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Watchmen on HBO

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That was a brilliant episode. Have no background of the comics, and only watched the film after the first episode of this, which has helped give some context. Can't wait for the next one.

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31 minutes ago, cassidy said:
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It wasn't confirmed. But he's built a spacesuit and another clone has obviously encountered extreme temperature and froze to death to the point he was cracking and breaking into pieces. 

 

If that's not a vacuum death then what is? 

 

Here's another thing we get no idea of the passing of time in these scenes but it's gone from one candle to 3 candles on the cake. I think that's years passing. 

 

Where could Veidt have disappeared too? 

 

 

 

 

Spoiler

 

At first I thought you were mad, but it makes sense - and in the ‘next episode’ clip at the end we see...

 

Spoiler

...he seems to be building a space ship!

 

In the first episode we see Dr Manhattan building a mansion out of the Martian soil - later in the episode we’re introduced to Adrian, living in a... mansion. 
 

Could it be that the ‘game keeper’ is Dr Manhattan, Adrian is on Mars and the former is the jailer of the latter? Adrian was a very naughty boy, after all.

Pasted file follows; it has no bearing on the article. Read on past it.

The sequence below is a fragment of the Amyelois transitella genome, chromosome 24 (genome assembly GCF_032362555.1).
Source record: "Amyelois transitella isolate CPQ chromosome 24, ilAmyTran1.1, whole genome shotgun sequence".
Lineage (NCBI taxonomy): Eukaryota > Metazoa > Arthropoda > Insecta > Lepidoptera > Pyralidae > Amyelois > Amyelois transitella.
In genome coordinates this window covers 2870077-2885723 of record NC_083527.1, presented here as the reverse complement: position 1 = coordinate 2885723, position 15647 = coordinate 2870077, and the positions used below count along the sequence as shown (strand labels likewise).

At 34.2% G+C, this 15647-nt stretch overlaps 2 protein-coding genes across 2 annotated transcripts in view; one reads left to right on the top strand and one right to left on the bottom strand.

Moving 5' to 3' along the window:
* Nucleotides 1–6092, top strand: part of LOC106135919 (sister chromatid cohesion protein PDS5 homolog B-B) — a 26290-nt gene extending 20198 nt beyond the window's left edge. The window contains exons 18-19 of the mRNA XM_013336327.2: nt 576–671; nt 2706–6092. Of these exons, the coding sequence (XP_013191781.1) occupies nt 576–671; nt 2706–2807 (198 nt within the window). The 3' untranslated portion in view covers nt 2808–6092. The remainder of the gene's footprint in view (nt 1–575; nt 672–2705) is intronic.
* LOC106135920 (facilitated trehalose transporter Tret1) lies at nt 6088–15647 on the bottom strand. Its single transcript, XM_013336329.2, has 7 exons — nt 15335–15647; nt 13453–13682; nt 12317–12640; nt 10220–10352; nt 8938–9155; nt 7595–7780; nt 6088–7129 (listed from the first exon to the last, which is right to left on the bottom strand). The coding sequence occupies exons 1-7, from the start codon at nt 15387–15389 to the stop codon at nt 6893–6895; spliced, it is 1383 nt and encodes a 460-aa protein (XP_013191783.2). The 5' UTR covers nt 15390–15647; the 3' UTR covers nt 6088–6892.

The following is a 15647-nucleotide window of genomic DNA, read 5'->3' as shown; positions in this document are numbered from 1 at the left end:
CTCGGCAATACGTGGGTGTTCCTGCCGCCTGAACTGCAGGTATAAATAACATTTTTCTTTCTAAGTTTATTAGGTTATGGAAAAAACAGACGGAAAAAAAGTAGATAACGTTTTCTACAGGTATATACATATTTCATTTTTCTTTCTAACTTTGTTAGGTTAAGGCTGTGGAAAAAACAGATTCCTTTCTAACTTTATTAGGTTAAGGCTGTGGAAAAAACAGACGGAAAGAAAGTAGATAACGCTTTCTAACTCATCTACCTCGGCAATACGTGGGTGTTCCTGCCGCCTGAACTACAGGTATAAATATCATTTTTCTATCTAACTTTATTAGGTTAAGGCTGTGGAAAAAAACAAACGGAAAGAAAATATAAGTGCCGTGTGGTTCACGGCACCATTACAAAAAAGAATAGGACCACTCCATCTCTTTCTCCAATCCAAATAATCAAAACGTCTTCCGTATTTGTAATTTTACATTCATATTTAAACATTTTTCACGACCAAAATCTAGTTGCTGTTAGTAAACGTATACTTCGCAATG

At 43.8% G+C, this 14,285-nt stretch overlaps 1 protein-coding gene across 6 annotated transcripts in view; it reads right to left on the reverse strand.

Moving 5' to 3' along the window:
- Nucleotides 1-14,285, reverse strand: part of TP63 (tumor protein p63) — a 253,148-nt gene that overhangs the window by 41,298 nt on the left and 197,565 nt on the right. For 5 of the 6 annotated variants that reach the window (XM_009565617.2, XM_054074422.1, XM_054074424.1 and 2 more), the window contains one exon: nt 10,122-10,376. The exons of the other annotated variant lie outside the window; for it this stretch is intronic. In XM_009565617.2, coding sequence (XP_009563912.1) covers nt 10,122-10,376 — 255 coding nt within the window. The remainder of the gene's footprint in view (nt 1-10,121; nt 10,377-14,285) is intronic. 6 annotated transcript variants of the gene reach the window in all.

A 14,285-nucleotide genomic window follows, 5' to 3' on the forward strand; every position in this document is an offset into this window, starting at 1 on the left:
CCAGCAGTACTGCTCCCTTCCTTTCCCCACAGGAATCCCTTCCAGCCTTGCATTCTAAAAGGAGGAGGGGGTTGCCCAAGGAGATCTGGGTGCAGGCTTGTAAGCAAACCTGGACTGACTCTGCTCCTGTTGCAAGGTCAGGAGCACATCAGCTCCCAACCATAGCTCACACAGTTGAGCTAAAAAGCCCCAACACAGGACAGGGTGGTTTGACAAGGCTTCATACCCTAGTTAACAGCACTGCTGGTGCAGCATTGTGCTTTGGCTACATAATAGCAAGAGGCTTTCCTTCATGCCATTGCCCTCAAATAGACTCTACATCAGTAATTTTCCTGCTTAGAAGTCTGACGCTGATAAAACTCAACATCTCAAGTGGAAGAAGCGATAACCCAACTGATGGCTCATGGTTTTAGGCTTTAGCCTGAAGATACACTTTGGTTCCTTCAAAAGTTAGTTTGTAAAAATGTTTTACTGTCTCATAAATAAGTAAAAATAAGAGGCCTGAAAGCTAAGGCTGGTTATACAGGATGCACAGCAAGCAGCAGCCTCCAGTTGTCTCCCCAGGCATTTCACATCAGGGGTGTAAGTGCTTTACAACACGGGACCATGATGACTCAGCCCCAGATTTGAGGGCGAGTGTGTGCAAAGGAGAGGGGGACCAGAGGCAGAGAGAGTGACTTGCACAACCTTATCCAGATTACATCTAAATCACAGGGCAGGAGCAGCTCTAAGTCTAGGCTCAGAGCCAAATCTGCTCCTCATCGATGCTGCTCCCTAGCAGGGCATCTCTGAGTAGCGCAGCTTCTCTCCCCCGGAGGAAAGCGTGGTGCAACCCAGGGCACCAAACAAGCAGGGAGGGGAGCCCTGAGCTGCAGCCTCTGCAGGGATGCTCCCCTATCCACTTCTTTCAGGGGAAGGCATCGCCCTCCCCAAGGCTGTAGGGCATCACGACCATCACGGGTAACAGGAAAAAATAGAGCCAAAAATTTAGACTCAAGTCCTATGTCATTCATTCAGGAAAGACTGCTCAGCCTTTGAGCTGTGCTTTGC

And Laurie was brilliant. Im starting to feel like this is the best thing on TV right now. It’s spellbinding. 

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Why mad Popo? I knew something was off with the Veidt scenes from the get go.  

 

I highly recommend the Official Podcast once you've seen episode 3. Think Lindelof has this one all planned and is gonna stick the landing.  He just gets this world so well. I'm even starting to think even Grumpy Al would appreciate it. If he didn't abhor DC. 

 

God the brick joke over multiple episodes. 

 

Laurie quoting Rorschach at the end.  She never mentioned him either in the telling of the three heroes joke. Is that significant. Probably. 

 

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On 03/11/2019 at 15:26, K said:

On the squid thing, it works in the comic because it's the kind of insane, out-of-context problem that would be enough to shock two superpowers out of the critical phase of nuclear brinkmanship. But it takes a lot of setting up in the comic too, and the way the film streamlined it was pretty neat, I thought, even though there are a few logical holes in that version. I think I prefer the squid, but I know a few people who got turned off by the inherent ridiculousness of it, so it's not perfect.

 

Thing is, the actual mechanism of Veidt's plan is kind of irrelevant. The important thing that his plan is to commit one of the worst atrocities in history to prevent an even worse one, and that the heroes fail to stop him. By the time they get to him, he's already done it, thirty five minutes ago. Whether he does it through a giant squid or through faking an attack by Dr Manhattan doesn't really matter, which is why both versions work for me. The main thing is Dan's face when he realises what's happened, the insane M.A.D. logic of Veidt's war-crime, and the aftermath with Veidt trying to justify it to Dr Manhattan and himself.